Pelosi's sitting on the articles of impeachment is merely a stunt
Imagine if a district attorney charged you with wrongdoing, and then let the charges hang over you indefinitely?
That's the stunt Nancy Pelosi has been pulling, sitting on the articles of impeachment against President Donald Trump since Dec. 18.
Senate Judiciary Committee chair Lindsey Graham, R-S.C., accuses House Dems of "trying to hold these articles over the head of the president," denying him a chance to be acquitted.
Graham says "if we don't get the articles this week," then Senators should deem the impeachment articles "delivered to the Senate" so the trial can begin.
Monday, freshman Senator Josh Hawley, R-Mo., asked what's to stop Pelosi from holding the articles indefinitely. "If Americans are sick of this impeachment saga, this partisan circus now," think how they'll feel months, or even a year, from now.
Hawley is proposing a 25-day deadline. If the House fails to deliver the articles and name a legal team by then, the Senate can vote to dismiss the charges.
Hawley and Graham are rightfully fed up, but Graham's proposal is the better one. The president and the nation deserve a verdict, not just a dismissal.
To get it done, Senate Majority leader Mitch McConnell will have to drop the fiction that the Senate is still a place for bipartisan civility. It's time for a reality check.
In a previous era when senators prided themselves on bipartisanship, the Senate established a requirement for a 2/3 majority to consider any rules changes. Republicans and Democrats would have to agree. That can't happen this time. Republicans have a bare 53 votes, and no Democrat is likely to support a rules change.
McConnell blasted Pelosi on Monday for treating impeachment like a "frivolous game." To outmaneuver her, McConnell will have to resort to a parliamentary device -- the "nuclear option" -- that requires only a simple majority. He used it before to prevent Democrats from blocking Trump's judicial and executive branch nominees. The stakes are higher now: a timely trial for the president.
The trial will begin, according to McConnell, with House Democrats arguing their case, followed by a rebuttal from White House lawyers. At that point -- not before -- senators will decide whether to call witnesses or proceed to a verdict. It's the same plan unanimously adopted by the Senate for the trial of President Bill Clinton.
Senate Minority Leader Chuck Schumer is demanding an upfront guarantee of White House witnesses, knowing he won't get it. It's a public relations stunt to smear Trump's expected acquittal as "unfair," damaging him for his re-election bid.
Some Republicans would like to call the Bidens. Reuters reports that, according to a former member of the Ukrainian parliament, Hunter Biden was hired as a director of Burisma Holdings to protect the company from investigation, when Vice President Joe Biden was the U.S. point person on Ukraine.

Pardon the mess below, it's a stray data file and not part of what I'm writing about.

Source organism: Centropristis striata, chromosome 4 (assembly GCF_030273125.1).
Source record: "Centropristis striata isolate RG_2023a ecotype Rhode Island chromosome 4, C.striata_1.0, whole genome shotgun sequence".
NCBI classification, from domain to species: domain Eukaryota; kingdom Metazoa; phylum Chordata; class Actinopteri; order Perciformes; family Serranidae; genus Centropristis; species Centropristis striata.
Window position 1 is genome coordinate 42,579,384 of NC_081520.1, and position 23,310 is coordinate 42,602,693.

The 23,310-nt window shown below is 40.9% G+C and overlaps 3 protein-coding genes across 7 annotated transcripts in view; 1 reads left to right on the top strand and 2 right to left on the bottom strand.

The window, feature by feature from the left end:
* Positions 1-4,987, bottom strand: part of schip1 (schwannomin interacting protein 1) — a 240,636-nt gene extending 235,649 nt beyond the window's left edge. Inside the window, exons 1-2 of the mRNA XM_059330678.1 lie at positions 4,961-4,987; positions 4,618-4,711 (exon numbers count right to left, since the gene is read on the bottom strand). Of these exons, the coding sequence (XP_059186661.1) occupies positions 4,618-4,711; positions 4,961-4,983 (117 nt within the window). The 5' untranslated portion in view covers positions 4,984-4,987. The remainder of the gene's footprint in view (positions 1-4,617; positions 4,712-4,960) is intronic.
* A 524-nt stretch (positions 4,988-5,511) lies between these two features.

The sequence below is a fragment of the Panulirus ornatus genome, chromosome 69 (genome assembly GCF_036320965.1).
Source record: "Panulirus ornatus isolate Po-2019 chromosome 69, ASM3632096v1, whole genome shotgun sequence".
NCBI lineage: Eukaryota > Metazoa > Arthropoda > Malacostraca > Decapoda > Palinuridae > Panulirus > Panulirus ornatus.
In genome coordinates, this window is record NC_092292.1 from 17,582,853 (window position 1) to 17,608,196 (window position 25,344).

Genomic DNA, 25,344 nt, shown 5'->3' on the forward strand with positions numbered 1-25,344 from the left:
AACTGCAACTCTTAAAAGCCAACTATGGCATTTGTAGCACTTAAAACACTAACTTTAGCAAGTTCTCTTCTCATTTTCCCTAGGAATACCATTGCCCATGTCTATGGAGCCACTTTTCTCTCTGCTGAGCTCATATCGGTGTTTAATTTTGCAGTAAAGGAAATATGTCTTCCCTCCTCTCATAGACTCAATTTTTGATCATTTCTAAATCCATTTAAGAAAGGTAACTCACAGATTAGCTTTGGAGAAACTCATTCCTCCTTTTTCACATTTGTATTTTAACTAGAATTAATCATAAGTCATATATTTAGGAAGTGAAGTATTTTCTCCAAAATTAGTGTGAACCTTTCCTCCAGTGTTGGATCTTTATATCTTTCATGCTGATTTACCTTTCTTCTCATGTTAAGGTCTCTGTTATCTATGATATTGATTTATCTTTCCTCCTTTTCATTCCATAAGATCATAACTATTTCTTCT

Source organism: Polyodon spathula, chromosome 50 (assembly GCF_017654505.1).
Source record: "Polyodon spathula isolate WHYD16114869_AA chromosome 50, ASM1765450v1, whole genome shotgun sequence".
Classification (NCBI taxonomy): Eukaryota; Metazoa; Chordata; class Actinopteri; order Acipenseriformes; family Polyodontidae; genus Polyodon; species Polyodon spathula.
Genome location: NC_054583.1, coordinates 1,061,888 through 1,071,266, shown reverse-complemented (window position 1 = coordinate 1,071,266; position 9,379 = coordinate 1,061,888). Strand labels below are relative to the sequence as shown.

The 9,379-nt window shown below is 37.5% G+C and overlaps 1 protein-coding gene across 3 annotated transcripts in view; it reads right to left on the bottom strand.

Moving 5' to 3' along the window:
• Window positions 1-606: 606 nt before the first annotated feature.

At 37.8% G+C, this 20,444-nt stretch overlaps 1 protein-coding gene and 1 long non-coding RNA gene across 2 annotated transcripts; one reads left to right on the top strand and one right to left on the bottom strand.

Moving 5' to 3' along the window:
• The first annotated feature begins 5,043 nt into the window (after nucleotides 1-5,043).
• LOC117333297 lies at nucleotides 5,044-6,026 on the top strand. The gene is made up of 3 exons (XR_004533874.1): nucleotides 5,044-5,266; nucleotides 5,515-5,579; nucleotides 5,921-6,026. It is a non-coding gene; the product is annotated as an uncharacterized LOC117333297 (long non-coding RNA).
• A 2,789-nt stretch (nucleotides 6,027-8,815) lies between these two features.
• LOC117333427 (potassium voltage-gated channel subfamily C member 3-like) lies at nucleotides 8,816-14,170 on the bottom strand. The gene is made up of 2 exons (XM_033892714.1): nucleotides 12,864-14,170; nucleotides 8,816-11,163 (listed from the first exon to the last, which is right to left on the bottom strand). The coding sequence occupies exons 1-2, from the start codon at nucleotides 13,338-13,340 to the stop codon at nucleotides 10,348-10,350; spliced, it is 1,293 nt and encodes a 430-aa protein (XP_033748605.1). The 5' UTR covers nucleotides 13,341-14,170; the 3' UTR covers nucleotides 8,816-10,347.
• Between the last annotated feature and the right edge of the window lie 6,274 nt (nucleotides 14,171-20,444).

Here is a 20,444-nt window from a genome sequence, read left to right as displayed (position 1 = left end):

Democrats applauded Monday when former national security adviser John Bolton announced he would testify if called. Predictably, Senator Mitt Romney, R-Utah, still smarting from Trump's bypassing him for secretary of state, immediately said he'd like to hear from Bolton. But centrists Susan Collins, R-Maine, and Lisa Murkowski, R-Ark., are sticking with McConnell's plan, which postpones the witnesses question until after opening arguments.
That's wise because the key issue facing senators is whether the charges against Trump are impeachable offenses. For the first time in history, the House impeached a president without accusing him of breaking any law. Democrats insist they can nail Trump for "exercising power with a corrupt purpose, even if his action would otherwise be permissible" -- putting political advantage above the national interest.
By that definition, every politician is guilty. Expect a majority of senators, including some Democrats, to see the danger of such flimflam charges.
By the end of January, the Senate will have voted to acquit Trump. Pelosi and her party will be the big losers. They impeached a president for partisan gain, and then tried to delay the trial in a desperate search for evidence to make the charges stick. Voters will judge them harshly in November.
Betsy McCaughey is a former lieutenant governor of New York state and author of "Government by Choice: Inventing the United States Constitution." Contact her at email@example.com. To find out more about Betsy McCaughey and read features by other Creators Syndicate writers and cartoonists, visit the Creators Syndicate website at www.creators.com.
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